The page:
Miss de Lancey's great grandfather, Stephen, was the first of this aristocratic Westchester-County family on American soil. He fled from Normandy on the revocation of the edict of Nantes, and in 1686 came to New York. Here his son James became chief-justice and lieutenant-governor, and married Ann, eldest daughter of the Hon. Caleb Heathcote, lord of the manor of Scarsdale, Westchester, and whose manor house was Heathcote Hill, which their fourth son, John Peter de Lancey, Cooper's father-in-law, inherited from his mother. One of a number of services the old-world Derbyshire Heathcote-Hill family rendered to its country was giving to the Bank of England its first president. The de Lancey name still clings to the new-world history in Fraunces Tavern, built by Stephen de Lancey in 1700, for his home. Sixty-two years later it became the tavern of Samuel Fraunces. In 1776 and 1783 it was the headquarters of General Washington, and in its famous Long Room "The Father of his Country" made his farewell address, and bid adieu to his generals. Number 130 Broadway was the de Lancey home of 1730, and here was given the first inauguration ball of our nation. On this site was built "Burn's Coffee House," which teemed with interesting events. The City Hotel took its place in 1806. John Peter de Lancey married Elizabeth, daughter of Col. Richard Floyd, and in 1789 came to Heathcote Hill, Westchester County, which he rebuilt on the site of the old manor house, burned down. In this home he lived out his days. Here his son, William Heathcote, Bishop of Western New York, was born; and also his lovely daughter, Susan Augusta; here she was wooed and won by the handsome young naval officer, and on New Year's day, 1811, became Mrs. James Cooper. In 1899 Dr. Theodore F. Wolfe writes of Cooper and Heathcote Hill—that some of the great trees which waved their green leafage above him lingering here with sweetheart or bride yet shade the grounds, but the household that welcomed him and gave him a beloved daughter lie in a little grass-grown cemetery near to this old home. Mrs. Cooper had a sweet, gracious way of guiding by affection her husband, and he gave her his heart's devotion through the forty years of their happily mated life. Cooper and his young bride began life by playing a game of chess between the ceremony and supper. Then, he driving two horses tandem, they made their wedding journey to Cooperstown in a gig. His furlough ended a few months later, and to please his wife, he resigned in May from the navy. Long afterwards he wrote, "She confesses she would never have done for Lady Collingwood." For a year or more Cooper and his wife lived with her father at Heathcote Hill, Mamaroneck, New York, and afterwards in a near-by cottage on the "Neck," which Cooper named "Closet Hall" because it was so small, and he described it as the home of the Littlepage family in "Satanstoe." Only two old willows remain of the group that almost concealed Cooper's wee house, now entirely rebuilt, and they named the place as the home of Alice B. Havens, who wrote here some of her poems and stories—so Dr. Wolfe writes of Closet Hall. After some brief housekeeping in this "wee home," the young people again made a part of the family at Heathcote Hill, where they lived until 1814. Then, with the two little girls born to them, they went for a short time to Cooperstown, and thence to their Fenimore farm of some one hundred and fifty acres along Otsego's southwestern shores. "On a rising knoll overlooking lake and village a handsome stone house was begun for their life home." The near-by hill, called Mount Ovis, pastured the Merino sheep which he brought into the country. He loved his gardening, and was active for the public good, serving as secretary of the county Agricultural Society, and also of the Otsego County Bible Society. In the full flush of youth and its pleasures there were the pleasant diversions of driving, riding, and rowing. So lived flute-playing Cooper, brave and handsome, at twenty-five.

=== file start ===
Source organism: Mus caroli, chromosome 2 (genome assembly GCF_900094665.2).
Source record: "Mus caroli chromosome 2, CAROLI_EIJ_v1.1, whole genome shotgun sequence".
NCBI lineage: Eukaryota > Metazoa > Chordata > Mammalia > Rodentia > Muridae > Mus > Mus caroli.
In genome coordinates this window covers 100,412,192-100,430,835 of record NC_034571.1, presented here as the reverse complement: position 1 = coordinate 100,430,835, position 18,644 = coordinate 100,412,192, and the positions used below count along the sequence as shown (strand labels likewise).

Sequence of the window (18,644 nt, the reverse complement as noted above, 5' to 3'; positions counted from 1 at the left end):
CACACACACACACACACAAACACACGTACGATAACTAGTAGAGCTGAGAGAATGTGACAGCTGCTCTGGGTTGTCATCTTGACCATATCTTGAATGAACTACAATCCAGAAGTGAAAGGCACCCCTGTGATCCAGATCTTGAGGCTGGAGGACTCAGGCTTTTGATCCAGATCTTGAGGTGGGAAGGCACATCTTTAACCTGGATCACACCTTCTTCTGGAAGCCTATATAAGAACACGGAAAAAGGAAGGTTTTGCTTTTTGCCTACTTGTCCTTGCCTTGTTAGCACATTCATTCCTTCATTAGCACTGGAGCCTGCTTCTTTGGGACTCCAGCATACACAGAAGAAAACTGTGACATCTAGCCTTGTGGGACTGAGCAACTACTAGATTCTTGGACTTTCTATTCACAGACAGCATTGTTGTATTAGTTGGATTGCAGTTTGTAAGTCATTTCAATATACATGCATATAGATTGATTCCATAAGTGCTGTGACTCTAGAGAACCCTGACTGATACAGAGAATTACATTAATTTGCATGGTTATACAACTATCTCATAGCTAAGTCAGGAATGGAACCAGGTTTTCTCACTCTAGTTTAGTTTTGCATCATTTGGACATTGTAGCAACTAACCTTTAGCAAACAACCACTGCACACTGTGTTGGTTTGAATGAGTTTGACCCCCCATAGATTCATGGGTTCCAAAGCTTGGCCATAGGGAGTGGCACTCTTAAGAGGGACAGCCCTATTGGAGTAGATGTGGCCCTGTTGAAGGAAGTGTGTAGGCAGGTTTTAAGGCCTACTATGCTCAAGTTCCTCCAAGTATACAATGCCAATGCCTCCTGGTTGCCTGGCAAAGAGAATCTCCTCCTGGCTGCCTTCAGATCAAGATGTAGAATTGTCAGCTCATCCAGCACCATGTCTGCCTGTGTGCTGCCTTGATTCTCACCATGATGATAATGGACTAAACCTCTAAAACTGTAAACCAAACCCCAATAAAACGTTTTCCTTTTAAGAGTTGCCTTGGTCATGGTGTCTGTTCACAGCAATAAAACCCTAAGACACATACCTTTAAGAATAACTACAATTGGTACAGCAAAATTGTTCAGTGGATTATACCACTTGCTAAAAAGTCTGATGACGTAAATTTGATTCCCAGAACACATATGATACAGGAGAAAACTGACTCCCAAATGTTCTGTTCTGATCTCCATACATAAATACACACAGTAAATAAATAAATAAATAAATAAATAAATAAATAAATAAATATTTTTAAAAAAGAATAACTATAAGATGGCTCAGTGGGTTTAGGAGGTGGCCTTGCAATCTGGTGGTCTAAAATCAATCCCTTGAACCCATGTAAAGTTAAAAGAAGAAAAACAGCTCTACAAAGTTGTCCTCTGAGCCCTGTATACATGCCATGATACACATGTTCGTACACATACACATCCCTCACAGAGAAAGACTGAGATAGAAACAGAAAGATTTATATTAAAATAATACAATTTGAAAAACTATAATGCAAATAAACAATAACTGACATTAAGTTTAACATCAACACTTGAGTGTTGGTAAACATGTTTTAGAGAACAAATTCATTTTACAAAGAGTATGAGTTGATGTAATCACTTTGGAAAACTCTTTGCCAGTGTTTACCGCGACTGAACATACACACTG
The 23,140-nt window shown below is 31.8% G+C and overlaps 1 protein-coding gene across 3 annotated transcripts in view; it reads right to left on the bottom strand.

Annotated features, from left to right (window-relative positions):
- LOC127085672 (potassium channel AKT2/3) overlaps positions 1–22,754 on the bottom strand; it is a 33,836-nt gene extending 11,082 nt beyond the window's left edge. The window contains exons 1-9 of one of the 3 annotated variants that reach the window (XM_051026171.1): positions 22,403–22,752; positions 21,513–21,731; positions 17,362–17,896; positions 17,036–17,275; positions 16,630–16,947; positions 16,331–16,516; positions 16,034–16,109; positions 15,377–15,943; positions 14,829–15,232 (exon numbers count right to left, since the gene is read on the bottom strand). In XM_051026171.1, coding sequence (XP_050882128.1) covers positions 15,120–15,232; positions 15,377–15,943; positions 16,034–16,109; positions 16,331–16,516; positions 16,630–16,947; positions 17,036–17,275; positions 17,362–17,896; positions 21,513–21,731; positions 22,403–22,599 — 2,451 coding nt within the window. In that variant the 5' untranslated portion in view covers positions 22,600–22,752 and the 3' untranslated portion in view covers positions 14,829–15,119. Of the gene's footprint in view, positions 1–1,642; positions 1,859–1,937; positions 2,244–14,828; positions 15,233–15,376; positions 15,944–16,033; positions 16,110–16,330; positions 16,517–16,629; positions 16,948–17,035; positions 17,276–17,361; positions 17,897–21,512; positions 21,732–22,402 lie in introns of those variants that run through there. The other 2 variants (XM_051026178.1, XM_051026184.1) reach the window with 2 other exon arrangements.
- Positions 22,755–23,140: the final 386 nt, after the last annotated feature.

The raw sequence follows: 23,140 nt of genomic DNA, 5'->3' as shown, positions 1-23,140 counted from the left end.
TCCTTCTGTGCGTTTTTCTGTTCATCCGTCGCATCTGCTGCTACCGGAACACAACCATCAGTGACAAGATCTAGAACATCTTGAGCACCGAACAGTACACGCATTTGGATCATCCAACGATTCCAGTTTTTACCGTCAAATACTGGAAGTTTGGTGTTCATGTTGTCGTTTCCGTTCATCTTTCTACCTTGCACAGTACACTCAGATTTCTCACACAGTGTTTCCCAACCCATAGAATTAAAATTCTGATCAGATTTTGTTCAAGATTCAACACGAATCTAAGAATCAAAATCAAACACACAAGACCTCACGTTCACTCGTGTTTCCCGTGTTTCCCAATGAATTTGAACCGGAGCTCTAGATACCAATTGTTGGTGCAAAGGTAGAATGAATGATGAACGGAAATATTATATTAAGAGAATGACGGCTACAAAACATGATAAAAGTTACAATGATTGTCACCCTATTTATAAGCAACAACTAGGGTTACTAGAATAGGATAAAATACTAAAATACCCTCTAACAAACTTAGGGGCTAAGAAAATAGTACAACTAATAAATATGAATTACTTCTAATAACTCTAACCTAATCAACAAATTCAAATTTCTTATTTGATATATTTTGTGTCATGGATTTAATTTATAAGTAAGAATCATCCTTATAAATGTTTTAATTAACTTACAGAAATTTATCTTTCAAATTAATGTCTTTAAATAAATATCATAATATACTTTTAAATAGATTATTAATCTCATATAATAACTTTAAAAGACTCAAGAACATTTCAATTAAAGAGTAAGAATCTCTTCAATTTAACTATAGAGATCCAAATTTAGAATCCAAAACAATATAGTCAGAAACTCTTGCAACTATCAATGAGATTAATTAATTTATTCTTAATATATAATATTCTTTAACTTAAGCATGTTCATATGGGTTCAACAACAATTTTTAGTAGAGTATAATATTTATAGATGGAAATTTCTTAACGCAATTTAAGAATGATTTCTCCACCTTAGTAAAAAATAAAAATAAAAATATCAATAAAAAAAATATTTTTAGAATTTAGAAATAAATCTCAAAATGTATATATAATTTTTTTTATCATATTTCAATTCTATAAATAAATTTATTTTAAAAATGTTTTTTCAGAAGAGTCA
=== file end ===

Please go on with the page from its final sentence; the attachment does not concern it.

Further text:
Cooper's mother was then living with her older sons at Otsego Hall, and it is recorded that "she took great delight in flowers, and the end of the long hall was like a green-house, in her time"; that "she was a great reader of romances; a marvelous housekeeper, and beautifully nice and neat in her arrangements: her flower-garden at the south of the house was considered something wonderful in variety of flowers." Between her Old-Hall home and the families of her children,—Richard's on "Apple Hill," Isaac's at "Edgewater," Nancy's at the "Old Stone House," and James's at "Fenimore,"—these years were full of charm and interest for them all, which later became sweet and enduring memories. Sadness crept in, through the loss of James's daughter Elizabeth; but two more came to lift this shadow in the Fenimore home.